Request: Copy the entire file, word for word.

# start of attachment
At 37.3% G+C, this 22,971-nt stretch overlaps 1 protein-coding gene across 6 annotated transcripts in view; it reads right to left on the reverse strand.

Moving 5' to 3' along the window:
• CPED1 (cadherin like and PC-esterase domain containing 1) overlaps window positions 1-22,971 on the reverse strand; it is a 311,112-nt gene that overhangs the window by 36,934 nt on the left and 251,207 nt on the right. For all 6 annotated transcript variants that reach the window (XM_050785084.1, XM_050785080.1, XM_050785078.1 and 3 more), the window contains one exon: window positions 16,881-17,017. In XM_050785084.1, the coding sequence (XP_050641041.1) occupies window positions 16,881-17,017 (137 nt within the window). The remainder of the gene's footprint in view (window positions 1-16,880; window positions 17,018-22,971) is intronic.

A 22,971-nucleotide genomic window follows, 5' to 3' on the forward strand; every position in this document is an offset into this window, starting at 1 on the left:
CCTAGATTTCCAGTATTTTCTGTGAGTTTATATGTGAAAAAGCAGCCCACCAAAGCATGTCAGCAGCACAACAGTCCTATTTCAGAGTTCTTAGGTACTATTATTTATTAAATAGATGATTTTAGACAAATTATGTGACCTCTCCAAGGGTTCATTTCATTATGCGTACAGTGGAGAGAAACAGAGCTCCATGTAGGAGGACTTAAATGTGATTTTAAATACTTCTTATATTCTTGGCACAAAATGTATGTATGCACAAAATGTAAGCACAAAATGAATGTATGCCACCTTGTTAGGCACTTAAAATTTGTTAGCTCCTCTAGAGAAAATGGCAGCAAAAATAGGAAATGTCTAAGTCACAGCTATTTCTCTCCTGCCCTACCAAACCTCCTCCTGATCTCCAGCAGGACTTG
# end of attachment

At 37.3% G+C, this 22,971-nt stretch overlaps 1 protein-coding gene across 6 annotated transcripts in view; it reads right to left on the reverse strand.

Moving 5' to 3' along the window:
• CPED1 (cadherin like and PC-esterase domain containing 1) overlaps window positions 1-22,971 on the reverse strand; it is a 311,112-nt gene that overhangs the window by 36,934 nt on the left and 251,207 nt on the right. For all 6 annotated transcript variants that reach the window (XM_050785084.1, XM_050785080.1, XM_050785078.1 and 3 more), the window contains one exon: window positions 16,881-17,017. In XM_050785084.1, the coding sequence (XP_050641041.1) occupies window positions 16,881-17,017 (137 nt within the window). The remainder of the gene's footprint in view (window positions 1-16,880; window positions 17,018-22,971) is intronic.

A 22,971-nucleotide genomic window follows, 5' to 3' on the forward strand; every position in this document is an offset into this window, starting at 1 on the left:
CCTAGATTTCCAGTATTTTCTGTGAGTTTATATGTGAAAAAGCAGCCCACCAAAGCATGTCAGCAGCACAACAGTCCTATTTCAGAGTTCTTAGGTACTATTATTTATTAAATAGATGATTTTAGACAAATTATGTGACCTCTCCAAGGGTTCATTTCATTATGCGTACAGTGGAGAGAAACAGAGCTCCATGTAGGAGGACTTAAATGTGATTTTAAATACTTCTTATATTCTTGGCACAAAATGTATGTATGCACAAAATGTAAGCACAAAATGAATGTATGCCACCTTGTTAGGCACTTAAAATTTGTTAGCTCCTCTAGAGAAAATGGCAGCAAAAATAGGAAATGTCTAAGTCACAGCTATTTCTCTCCTGCCCTACCAAACCTCCTCCTGATCTCCAGCAGGACTTG